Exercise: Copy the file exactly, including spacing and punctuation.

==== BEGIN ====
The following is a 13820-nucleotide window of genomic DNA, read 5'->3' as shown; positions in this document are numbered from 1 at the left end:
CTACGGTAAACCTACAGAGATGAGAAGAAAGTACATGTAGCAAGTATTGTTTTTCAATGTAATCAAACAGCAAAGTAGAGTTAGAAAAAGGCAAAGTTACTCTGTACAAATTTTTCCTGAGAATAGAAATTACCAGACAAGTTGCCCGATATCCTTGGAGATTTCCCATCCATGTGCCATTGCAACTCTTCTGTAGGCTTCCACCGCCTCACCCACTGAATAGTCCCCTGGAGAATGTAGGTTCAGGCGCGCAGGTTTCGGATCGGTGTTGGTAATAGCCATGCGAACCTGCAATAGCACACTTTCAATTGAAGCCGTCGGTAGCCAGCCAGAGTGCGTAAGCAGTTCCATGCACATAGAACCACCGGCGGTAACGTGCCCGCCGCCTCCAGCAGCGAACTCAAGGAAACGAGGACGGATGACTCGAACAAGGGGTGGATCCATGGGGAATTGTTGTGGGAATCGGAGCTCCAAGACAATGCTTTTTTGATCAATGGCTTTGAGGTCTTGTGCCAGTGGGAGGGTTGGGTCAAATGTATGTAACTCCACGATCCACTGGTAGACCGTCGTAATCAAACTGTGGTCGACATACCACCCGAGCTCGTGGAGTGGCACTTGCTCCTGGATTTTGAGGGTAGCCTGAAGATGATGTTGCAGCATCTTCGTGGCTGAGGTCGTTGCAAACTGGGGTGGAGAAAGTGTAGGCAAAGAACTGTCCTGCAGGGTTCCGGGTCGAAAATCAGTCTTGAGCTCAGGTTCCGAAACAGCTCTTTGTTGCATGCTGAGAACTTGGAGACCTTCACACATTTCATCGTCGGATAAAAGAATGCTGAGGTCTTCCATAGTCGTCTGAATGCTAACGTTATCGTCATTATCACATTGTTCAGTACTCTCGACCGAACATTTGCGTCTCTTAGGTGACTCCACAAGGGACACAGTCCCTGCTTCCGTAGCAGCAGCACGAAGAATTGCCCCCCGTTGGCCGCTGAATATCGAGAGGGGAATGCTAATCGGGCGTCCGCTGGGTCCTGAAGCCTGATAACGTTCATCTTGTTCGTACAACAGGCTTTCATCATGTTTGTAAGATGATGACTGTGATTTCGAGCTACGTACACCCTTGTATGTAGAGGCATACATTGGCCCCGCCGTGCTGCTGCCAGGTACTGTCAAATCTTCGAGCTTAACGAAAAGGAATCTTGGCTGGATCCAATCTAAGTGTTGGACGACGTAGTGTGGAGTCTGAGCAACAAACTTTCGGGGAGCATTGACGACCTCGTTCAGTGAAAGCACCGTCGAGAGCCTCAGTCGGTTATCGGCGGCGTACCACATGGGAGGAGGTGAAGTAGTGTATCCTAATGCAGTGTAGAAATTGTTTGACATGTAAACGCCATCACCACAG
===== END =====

The following is a 13820-nucleotide window of genomic DNA, read 5'->3' as shown; positions in this document are numbered from 1 at the left end:
CTACGGTAAACCTACAGAGATGAGAAGAAAGTACATGTAGCAAGTATTGTTTTTCAATGTAATCAAACAGCAAAGTAGAGTTAGAAAAAGGCAAAGTTACTCTGTACAAATTTTTCCTGAGAATAGAAATTACCAGACAAGTTGCCCGATATCCTTGGAGATTTCCCATCCATGTGCCATTGCAACTCTTCTGTAGGCTTCCACCGCCTCACCCACTGAATAGTCCCCTGGAGAATGTAGGTTCAGGCGCGCAGGTTTCGGATCGGTGTTGGTAATAGCCATGCGAACCTGCAATAGCACACTTTCAATTGAAGCCGTCGGTAGCCAGCCAGAGTGCGTAAGCAGTTCCATGCACATAGAACCACCGGCGGTAACGTGCCCGCCGCCTCCAGCAGCGAACTCAAGGAAACGAGGACGGATGACTCGAACAAGGGGTGGATCCATGGGGAATTGTTGTGGGAATCGGAGCTCCAAGACAATGCTTTTTTGATCAATGGCTTTGAGGTCTTGTGCCAGTGGGAGGGTTGGGTCAAATGTATGTAACTCCACGATCCACTGGTAGACCGTCGTAATCAAACTGTGGTCGACATACCACCCGAGCTCGTGGAGTGGCACTTGCTCCTGGATTTTGAGGGTAGCCTGAAGATGATGTTGCAGCATCTTCGTGGCTGAGGTCGTTGCAAACTGGGGTGGAGAAAGTGTAGGCAAAGAACTGTCCTGCAGGGTTCCGGGTCGAAAATCAGTCTTGAGCTCAGGTTCCGAAACAGCTCTTTGTTGCATGCTGAGAACTTGGAGACCTTCACACATTTCATCGTCGGATAAAAGAATGCTGAGGTCTTCCATAGTCGTCTGAATGCTAACGTTATCGTCATTATCACATTGTTCAGTACTCTCGACCGAACATTTGCGTCTCTTAGGTGACTCCACAAGGGACACAGTCCCTGCTTCCGTAGCAGCAGCACGAAGAATTGCCCCCCGTTGGCCGCTGAATATCGAGAGGGGAATGCTAATCGGGCGTCCGCTGGGTCCTGAAGCCTGATAACGTTCATCTTGTTCGTACAACAGGCTTTCATCATGTTTGTAAGATGATGACTGTGATTTCGAGCTACGTACACCCTTGTATGTAGAGGCATACATTGGCCCCGCCGTGCTGCTGCCAGGTACTGTCAAATCTTCGAGCTTAACGAAAAGGAATCTTGGCTGGATCCAATCTAAGTGTTGGACGACGTAGTGTGGAGTCTGAGCAACAAACTTTCGGGGAGCATTGACGACCTCGTTCAGTGAAAGCACCGTCGAGAGCCTCAGTCGGTTATCGGCGGCGTACCACATGGGAGGAGGTGAAGTAGTGTATCCTAATGCAGTGTAGAAATTGTTTGACATGTAAACGCCATCACCACAG